Paz Estenssoro was finally elected president (for the 4th time) in 1985, and served until 1989, when he retired from politics. By this time the party had moved sharply to the right and now advocated neoliberal economic policies. Under Paz, important economic reforms designed to curb hyperinflation were instituted, the labor unions were repressed, and 30,000 miners were fired from state payrolls as a result of the collapse of global tin prices. The painful readjustment policies adopted by the elderly Paz and his vigorous Minister of Planning, Gonzalo Sánchez de Lozada, came to be known as the New Economic Policy (NEP), and restructured the bulk of the hitherto statist and supported free-trade and democracy[dubious ].

Led by Sánchez de Lozada, the MNR won the 1993 elections and Sanchez was confirmed as president by parliament. He continued the policies of the NEP. The party placed second in 1997 elections, with the presidential candidate Juan Carlos Durán (at the time, the Bolivian constitution prohibited direct re-election of a sitting president) losing to the former dictator Banzer.

At the legislative elections 2002 MNR in alliance with Free Bolivia Movement, won 26.9% of the popular vote and 36 out of 130 seats in the Chamber of Deputies and 11 out of 27 in the Senate. Following these elections, because no presidential candidate had received a majority, the Congress chose the President, and they again elected Sánchez de Lozada. After the 2002 elections, the party ruled in a coalition with the Revolutionary Left Movement. In 2003 Sanchez was forced to resign, and his successor, independent candidate Carlos Mesa took over in hopes of promoting national unity in the face of nationwide protests. Mesa soon resigned and presidential elections were scheduled for December 2005. In these elections MNR received only 6.5% of the popular vote and won 7 out of 130 seats in the Chamber of Deputies and 1 out of 27 seats in the Senate. Its candidate in the presidential elections was Michiaki Nagatani, whose poor performance demonstrated a steep decline in the fortunes of the party as the Bolivian political scene began to be dominated by Evo Morales.

For the 2009 elections, the MNR was a component of the Plan Progress for Bolivia – National Convergence. The party's future is uncertain as it is no longer represented in the parliament and its last government has been tarnished by serious accusations of corruption, economic mismanagement and armed suppression of protesters.

The Revolutionary Nationalist Movement currently is led by Guillermo Bedregal Gutiérrez.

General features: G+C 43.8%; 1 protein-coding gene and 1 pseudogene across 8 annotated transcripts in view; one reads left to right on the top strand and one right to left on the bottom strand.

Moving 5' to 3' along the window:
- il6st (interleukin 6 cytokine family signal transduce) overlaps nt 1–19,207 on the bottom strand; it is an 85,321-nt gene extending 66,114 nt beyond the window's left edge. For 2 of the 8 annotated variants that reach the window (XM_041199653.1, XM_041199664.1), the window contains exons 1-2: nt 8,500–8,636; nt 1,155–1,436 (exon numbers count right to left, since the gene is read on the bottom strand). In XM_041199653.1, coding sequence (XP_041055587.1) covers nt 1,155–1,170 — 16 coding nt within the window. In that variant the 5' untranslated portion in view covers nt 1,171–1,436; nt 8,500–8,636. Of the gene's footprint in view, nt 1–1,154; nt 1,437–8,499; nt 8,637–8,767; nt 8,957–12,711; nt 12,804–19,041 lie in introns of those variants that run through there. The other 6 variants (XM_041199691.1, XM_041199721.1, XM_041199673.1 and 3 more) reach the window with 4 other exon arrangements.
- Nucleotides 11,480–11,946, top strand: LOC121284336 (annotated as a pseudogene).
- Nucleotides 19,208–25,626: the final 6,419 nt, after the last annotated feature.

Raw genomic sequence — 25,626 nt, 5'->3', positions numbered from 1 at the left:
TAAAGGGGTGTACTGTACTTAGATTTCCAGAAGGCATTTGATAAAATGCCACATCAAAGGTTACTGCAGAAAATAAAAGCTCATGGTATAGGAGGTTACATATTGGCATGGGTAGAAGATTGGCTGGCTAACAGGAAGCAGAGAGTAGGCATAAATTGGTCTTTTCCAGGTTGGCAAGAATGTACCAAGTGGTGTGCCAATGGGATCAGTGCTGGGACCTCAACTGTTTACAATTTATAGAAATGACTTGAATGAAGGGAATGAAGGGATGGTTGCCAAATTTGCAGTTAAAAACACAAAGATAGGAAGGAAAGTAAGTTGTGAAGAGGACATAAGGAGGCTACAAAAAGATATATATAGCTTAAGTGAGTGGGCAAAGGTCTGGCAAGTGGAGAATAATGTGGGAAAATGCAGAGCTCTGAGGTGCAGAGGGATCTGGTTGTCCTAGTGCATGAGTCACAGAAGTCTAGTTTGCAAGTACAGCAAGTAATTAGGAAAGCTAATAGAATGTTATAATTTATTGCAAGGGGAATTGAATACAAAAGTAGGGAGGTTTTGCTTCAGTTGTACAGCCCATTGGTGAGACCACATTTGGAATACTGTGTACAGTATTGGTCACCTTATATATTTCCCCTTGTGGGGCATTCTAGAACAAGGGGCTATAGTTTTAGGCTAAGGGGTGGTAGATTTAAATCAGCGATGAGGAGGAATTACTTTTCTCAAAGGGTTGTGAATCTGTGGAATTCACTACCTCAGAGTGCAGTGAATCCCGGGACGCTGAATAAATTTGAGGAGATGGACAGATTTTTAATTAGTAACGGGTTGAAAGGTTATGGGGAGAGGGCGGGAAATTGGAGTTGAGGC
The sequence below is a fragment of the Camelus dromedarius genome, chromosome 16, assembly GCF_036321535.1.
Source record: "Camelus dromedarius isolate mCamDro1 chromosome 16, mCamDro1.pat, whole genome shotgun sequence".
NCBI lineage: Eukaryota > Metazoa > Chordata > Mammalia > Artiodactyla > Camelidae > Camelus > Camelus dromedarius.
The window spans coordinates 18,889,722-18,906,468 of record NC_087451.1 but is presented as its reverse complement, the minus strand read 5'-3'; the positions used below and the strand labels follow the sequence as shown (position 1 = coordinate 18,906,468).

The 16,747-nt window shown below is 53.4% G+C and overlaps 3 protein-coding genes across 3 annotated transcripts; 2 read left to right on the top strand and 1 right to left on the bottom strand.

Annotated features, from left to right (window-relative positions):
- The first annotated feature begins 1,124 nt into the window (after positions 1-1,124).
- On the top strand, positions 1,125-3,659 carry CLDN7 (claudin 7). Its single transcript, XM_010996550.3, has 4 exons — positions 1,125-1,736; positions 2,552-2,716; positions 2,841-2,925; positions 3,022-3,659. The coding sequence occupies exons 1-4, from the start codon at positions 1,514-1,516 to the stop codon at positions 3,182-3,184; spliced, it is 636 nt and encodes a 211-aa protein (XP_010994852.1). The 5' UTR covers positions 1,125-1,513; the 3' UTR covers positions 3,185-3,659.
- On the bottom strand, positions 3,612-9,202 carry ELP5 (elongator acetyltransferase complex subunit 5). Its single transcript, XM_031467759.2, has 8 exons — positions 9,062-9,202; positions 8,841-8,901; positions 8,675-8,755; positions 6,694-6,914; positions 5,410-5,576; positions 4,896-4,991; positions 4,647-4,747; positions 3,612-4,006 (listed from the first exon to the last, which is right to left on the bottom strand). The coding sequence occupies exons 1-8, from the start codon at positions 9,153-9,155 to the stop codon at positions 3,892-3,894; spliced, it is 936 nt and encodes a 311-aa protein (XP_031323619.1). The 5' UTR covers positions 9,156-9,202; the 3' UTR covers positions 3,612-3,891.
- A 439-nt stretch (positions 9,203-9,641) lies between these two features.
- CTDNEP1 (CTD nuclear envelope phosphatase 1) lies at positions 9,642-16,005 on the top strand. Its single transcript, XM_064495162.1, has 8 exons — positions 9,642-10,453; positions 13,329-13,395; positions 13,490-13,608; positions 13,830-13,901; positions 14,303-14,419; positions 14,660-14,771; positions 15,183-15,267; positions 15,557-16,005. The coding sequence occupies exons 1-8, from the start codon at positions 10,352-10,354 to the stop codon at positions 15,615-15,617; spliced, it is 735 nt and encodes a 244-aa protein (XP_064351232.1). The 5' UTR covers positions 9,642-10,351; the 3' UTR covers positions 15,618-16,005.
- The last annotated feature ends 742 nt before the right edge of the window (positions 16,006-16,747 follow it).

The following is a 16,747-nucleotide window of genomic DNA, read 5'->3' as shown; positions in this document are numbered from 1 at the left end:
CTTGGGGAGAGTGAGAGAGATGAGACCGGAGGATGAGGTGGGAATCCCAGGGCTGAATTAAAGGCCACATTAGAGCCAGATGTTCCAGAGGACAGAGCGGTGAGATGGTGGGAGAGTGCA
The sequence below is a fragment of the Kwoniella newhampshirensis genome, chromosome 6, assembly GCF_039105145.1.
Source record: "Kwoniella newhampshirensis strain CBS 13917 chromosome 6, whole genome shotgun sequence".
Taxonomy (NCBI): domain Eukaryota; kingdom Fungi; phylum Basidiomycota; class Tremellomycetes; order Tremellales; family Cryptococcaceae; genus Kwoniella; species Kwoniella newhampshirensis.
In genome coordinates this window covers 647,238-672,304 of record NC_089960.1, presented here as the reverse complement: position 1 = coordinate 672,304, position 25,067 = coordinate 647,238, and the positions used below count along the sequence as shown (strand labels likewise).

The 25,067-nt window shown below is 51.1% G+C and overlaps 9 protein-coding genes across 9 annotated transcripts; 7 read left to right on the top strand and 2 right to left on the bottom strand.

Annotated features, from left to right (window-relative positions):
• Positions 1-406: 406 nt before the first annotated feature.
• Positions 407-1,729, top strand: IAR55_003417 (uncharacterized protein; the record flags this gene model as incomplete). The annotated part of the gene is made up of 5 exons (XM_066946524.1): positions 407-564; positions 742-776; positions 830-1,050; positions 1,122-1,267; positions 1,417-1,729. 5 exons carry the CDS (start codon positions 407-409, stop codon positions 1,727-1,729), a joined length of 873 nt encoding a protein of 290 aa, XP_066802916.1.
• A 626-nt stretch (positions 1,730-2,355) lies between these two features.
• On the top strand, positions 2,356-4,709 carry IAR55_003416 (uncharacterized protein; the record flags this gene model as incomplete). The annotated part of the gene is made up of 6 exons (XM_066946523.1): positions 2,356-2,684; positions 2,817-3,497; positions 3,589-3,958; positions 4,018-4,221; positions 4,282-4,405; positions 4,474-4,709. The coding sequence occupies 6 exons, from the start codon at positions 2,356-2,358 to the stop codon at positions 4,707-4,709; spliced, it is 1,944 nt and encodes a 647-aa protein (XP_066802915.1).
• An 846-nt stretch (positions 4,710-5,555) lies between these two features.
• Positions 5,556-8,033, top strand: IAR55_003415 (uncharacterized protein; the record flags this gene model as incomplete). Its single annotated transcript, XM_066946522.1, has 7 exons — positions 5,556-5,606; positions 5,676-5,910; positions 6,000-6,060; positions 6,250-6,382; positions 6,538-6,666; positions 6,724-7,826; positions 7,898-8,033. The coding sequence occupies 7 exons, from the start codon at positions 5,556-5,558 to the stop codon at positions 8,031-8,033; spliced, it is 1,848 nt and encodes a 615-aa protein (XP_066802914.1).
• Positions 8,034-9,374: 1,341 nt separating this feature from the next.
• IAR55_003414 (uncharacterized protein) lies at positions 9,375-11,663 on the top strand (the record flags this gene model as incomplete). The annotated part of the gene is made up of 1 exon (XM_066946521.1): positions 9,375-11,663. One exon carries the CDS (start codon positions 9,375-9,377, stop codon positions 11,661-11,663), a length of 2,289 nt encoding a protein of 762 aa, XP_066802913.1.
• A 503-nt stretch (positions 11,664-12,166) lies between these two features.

Electoral history[edit]

Presidential elections[edit]

Election Party candidate Votes % Result
1947 Víctor Paz Estenssoro 5,194 5.56% Lost Red XN
1951 Víctor Paz Estenssoro 54,129 42.9% Annulled Red XN
1956 Hernán Siles Zuazo 787,792 84.4% Elected Green tickY
1960 Víctor Paz Estenssoro 735,619 76.1% Elected Green tickY
1964 Víctor Paz Estenssoro 1,114,717 97.9% Elected Green tickY
1966 Víctor Andrade 88,099 8.7% Lost Red XN
1978 Víctor Paz Estenssoro 213,622 11.0% Lost Red XN
1979 Víctor Paz Estenssoro 527,184 35.9% Lost Red XN
1980 Víctor Paz Estenssoro 263,706 20.2% Lost Red XN
1985 Víctor Paz Estenssoro 456,704 30.4% Elected Green tickY
1989 Gonzalo Sánchez de Lozada 363,113 25.6% Lost Red XN
1993 Gonzalo Sánchez de Lozada 585,837 35.6% Elected Green tickY
1997 Juan Carlos Durán 396,235 18.2% Lost Red XN
2002 Gonzalo Sánchez de Lozada 624,126 22.5% Elected Green tickY

Chamber of Deputies elections[edit]

Election Votes % Seats
1942 Not released Not released
5 / 110
1944 Not released Not released
56 / 137
1947 Not released Not released
4 / 111
1949 Not released Not released
09 / 111
1956 787,792 84.4%
61 / 68
1960 735,619 76.1%
51 / 68
1962 886,572 84.7%
64 / 72
1964 1,114,717 97.9%
57 / 73
1966 88,099 8.7%
85 / 120
1979 527,184 35.9%
48 / 117
1980 263,706 20.2%
34 / 130
1985 456,704 30.4%
43 / 130
1989 363,113 25.6%
40 / 130
1993 585,837 35.6%
52 / 130
1997 396,235 18.2%
26 / 130
2002 624,126 22.5%
36 / 130

Senate elections[edit]

Election Votes % Seats
1942 Not released Not released
0 / 27
1947 Not released Not released
1 / 27
1949 Not released Not released
1 / 27
1956 787,792 84.4%
18 / 18
1960 735,619 76.1
18 / 18
1962 886,572 84.7%
27 / 27
1964 1,114,717 97.9%
22 / 27
1966 88,099 8.7%
0 / 27
1979 527,184 35.9%
16 / 27
1980 263,706 20.2%
10 / 27
1985 456,704 30.4%
16 / 27
1989 363,113 25.6%
9 / 27
1993 585,837 35.6%
17 / 27
1997 396,235 18.2%
5 / 27
2002 624,126 22.5%
11 / 27

External links[edit]